Although, I should warn you that I drew it on by hand and I now realise that at the northern most point I’ve made a slight error: I actually turned left slightly sooner.

Steel Rigg on Kentmere Pike

Just by the junction of the paths here there’s a gate which gives access to the area just below Wrengill Quarry, and that’s where I turned left, through the gate and across the surprisingly dry, empty gill. One day I’m going to come back and properly explore the remains of the quarry, but on this occasion I looked for the boundary between the very tightly packed contours of the steep ground overlooking Longsleddale and the more relaxed open hillside above Brownhowe Bottom. To my mind a route like this is a win-win: easy walking but with the drama of the crags and steep slopes close by to my left-hand side.

This photo…

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Longsleddale.

…was taken close to the top of the section of wall marked on the map south of where it says ‘Steel Rigg’. The crags were more impressive than I’d anticipated, and I stuck close to this edge for as long as it was still taking me uphill.

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Tarn Crag and Longsleddale.

Despite the sunshine, it was a very quiet evening. I saw a party of three and another lone walker (or a straggler), heading down the valley, not long after I left Sadgill, and I was overtaken a little further up the track by a cyclist. And that was it. As far as I know I had Kentmere Pike entirely to myself for the remainder of the evening.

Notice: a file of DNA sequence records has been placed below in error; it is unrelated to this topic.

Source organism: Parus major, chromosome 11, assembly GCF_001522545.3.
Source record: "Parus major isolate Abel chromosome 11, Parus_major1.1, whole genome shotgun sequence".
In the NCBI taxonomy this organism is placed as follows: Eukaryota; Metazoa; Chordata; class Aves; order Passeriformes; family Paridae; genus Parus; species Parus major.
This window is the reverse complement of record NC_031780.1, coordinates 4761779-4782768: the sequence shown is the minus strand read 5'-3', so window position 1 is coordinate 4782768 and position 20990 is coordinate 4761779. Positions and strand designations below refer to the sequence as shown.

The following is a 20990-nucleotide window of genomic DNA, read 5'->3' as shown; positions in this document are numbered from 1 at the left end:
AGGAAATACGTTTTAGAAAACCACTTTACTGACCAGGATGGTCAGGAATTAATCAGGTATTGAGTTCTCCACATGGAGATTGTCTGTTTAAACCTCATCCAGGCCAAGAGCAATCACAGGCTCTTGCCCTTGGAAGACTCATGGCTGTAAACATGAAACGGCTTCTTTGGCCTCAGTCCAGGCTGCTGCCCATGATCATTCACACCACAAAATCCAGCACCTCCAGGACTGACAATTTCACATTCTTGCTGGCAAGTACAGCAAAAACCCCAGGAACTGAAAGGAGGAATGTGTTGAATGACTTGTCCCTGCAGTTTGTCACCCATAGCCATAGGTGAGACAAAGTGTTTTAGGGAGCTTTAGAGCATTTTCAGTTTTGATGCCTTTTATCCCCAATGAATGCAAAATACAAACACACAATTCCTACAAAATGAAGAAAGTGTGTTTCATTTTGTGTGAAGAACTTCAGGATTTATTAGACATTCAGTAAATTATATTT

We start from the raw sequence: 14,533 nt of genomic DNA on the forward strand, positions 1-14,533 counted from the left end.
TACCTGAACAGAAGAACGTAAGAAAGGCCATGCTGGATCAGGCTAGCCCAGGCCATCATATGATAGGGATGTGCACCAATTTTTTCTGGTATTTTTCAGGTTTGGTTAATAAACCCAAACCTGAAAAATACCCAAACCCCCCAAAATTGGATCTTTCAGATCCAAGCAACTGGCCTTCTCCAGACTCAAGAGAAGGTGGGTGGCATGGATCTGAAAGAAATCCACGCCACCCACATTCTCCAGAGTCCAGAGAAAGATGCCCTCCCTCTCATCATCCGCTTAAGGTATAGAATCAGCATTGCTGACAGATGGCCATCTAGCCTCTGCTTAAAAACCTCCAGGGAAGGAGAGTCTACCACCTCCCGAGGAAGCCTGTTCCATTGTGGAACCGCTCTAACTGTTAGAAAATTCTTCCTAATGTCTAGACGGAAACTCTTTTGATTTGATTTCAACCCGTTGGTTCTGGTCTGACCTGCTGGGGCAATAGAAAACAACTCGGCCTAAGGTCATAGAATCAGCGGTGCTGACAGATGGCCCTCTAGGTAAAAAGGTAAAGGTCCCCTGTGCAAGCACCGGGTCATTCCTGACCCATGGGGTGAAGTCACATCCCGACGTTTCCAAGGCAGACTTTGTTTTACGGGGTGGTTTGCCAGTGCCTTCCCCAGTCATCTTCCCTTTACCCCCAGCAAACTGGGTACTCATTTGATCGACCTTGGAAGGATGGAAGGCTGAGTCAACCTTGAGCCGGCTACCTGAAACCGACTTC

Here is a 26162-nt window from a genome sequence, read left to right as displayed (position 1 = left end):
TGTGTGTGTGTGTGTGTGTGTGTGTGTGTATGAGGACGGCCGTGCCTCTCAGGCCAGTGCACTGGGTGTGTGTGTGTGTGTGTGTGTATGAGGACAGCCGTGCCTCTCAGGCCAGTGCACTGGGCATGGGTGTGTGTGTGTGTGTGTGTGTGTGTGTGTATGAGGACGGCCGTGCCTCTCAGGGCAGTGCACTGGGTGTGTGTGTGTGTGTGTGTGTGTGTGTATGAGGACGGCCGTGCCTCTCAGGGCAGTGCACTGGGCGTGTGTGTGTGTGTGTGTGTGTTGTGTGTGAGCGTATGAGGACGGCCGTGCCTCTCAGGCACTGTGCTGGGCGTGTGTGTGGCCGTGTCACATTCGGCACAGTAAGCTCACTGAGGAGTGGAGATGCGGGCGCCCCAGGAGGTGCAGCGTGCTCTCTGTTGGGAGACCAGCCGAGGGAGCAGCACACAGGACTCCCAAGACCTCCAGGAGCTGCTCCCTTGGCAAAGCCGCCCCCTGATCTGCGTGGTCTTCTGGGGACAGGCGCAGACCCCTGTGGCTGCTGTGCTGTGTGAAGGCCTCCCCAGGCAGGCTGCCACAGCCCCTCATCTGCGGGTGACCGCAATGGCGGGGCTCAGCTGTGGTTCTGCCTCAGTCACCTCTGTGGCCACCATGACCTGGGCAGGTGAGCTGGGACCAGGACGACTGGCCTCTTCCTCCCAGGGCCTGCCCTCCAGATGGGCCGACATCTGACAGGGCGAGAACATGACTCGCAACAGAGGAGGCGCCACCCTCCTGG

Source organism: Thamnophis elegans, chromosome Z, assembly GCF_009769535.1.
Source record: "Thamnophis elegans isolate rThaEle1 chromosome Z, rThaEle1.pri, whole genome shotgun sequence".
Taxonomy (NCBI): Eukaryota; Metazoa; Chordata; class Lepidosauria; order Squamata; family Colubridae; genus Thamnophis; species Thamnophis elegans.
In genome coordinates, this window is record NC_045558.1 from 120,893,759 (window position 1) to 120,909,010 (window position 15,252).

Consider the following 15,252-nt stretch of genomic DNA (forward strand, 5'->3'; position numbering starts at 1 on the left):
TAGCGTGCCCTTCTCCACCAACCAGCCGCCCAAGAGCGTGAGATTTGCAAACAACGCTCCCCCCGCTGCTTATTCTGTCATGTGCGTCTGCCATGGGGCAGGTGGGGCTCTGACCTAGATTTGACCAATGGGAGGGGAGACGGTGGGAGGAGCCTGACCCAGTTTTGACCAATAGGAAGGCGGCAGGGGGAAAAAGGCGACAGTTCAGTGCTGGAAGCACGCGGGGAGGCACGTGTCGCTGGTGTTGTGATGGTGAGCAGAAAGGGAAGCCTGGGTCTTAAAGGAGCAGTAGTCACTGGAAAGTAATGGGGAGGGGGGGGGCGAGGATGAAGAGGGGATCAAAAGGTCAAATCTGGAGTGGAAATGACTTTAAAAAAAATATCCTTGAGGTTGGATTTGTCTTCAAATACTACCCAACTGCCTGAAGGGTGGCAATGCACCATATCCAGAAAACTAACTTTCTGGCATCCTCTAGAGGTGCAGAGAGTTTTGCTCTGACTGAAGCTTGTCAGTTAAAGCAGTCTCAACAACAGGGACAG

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Tarn Crag and Buckbarrow Crag from the top of Goat Scar.

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Shipman Knotts.

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Ill Bell and Froswick.

Fabulous to get a chance just to be out, the sunshine and the solitude were the icing on the cake and the very satisfactory ‘off-piste’ section of the walk the cherry on top. I’m pretty much always on the look out for potential pathless routes of this ilk when I head to the Lakes on my own these days.

Kentmere Pike from Longsleddale

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Or: Driving Miss A

Scenes from the life of a taxi-driving Dad.

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Guides have a Thursday evening outing to ‘Pets At Home’? Perfect, I’ll nip up Scout Scar to take in the wide-open views.

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Consecutive dance lessons for an hour and a quarter in Milnthorpe on a Monday evening? No worries – a circuit from Sandside Back Lane through the woods to Storth, up to Cockshot Lane and then to the diminutive summit of Haverbrack – another Small Hill with a Disproportionately Good View.

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Panorama from Haverbrack – Kent Estuary, Whitbarrow Scar and the distant Cumbrian Fells.

This photo is from a fortnight ago. I’d also walked the same circuit a couple of weeks before that, under gloomy skies, when I didn’t take any photos.

I walked it again tonight. It had been sunny all day (whilst I was stuck at work waiting for a session of ‘Wellbeing’ training*) but whilst we ate tea the eastern sky had turned an impressively thunderous black.